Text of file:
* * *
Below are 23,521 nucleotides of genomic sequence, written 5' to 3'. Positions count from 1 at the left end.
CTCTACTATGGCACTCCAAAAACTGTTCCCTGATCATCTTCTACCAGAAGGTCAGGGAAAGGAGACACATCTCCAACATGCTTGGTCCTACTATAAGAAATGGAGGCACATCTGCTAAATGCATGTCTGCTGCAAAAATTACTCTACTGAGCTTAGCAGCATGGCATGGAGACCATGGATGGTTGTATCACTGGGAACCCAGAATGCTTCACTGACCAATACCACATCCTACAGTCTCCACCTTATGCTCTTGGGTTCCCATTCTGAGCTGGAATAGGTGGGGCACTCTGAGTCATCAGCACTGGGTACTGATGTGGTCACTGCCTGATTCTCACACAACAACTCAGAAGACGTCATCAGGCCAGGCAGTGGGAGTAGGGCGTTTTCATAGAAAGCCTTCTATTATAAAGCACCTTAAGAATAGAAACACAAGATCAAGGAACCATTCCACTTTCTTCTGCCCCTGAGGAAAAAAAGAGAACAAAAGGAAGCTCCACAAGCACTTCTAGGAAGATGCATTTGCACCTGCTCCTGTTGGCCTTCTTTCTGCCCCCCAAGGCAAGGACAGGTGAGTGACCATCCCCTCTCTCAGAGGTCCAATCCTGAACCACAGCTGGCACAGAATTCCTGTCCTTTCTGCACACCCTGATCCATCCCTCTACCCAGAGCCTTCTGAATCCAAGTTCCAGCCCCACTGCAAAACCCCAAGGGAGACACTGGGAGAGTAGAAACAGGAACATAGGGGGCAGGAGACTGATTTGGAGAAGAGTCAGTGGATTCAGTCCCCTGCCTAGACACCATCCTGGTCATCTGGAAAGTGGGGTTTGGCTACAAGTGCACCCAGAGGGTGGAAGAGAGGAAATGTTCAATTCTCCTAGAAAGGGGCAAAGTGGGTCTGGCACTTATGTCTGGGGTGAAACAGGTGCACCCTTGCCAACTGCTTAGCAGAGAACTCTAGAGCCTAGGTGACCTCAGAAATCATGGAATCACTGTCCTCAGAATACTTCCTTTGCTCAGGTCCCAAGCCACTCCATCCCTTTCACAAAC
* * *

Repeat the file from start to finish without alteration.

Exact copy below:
Below are 23,521 nucleotides of genomic sequence, written 5' to 3'. Positions count from 1 at the left end.
CTCTACTATGGCACTCCAAAAACTGTTCCCTGATCATCTTCTACCAGAAGGTCAGGGAAAGGAGACACATCTCCAACATGCTTGGTCCTACTATAAGAAATGGAGGCACATCTGCTAAATGCATGTCTGCTGCAAAAATTACTCTACTGAGCTTAGCAGCATGGCATGGAGACCATGGATGGTTGTATCACTGGGAACCCAGAATGCTTCACTGACCAATACCACATCCTACAGTCTCCACCTTATGCTCTTGGGTTCCCATTCTGAGCTGGAATAGGTGGGGCACTCTGAGTCATCAGCACTGGGTACTGATGTGGTCACTGCCTGATTCTCACACAACAACTCAGAAGACGTCATCAGGCCAGGCAGTGGGAGTAGGGCGTTTTCATAGAAAGCCTTCTATTATAAAGCACCTTAAGAATAGAAACACAAGATCAAGGAACCATTCCACTTTCTTCTGCCCCTGAGGAAAAAAAGAGAACAAAAGGAAGCTCCACAAGCACTTCTAGGAAGATGCATTTGCACCTGCTCCTGTTGGCCTTCTTTCTGCCCCCCAAGGCAAGGACAGGTGAGTGACCATCCCCTCTCTCAGAGGTCCAATCCTGAACCACAGCTGGCACAGAATTCCTGTCCTTTCTGCACACCCTGATCCATCCCTCTACCCAGAGCCTTCTGAATCCAAGTTCCAGCCCCACTGCAAAACCCCAAGGGAGACACTGGGAGAGTAGAAACAGGAACATAGGGGGCAGGAGACTGATTTGGAGAAGAGTCAGTGGATTCAGTCCCCTGCCTAGACACCATCCTGGTCATCTGGAAAGTGGGGTTTGGCTACAAGTGCACCCAGAGGGTGGAAGAGAGGAAATGTTCAATTCTCCTAGAAAGGGGCAAAGTGGGTCTGGCACTTATGTCTGGGGTGAAACAGGTGCACCCTTGCCAACTGCTTAGCAGAGAACTCTAGAGCCTAGGTGACCTCAGAAATCATGGAATCACTGTCCTCAGAATACTTCCTTTGCTCAGGTCCCAAGCCACTCCATCCCTTTCACAAAC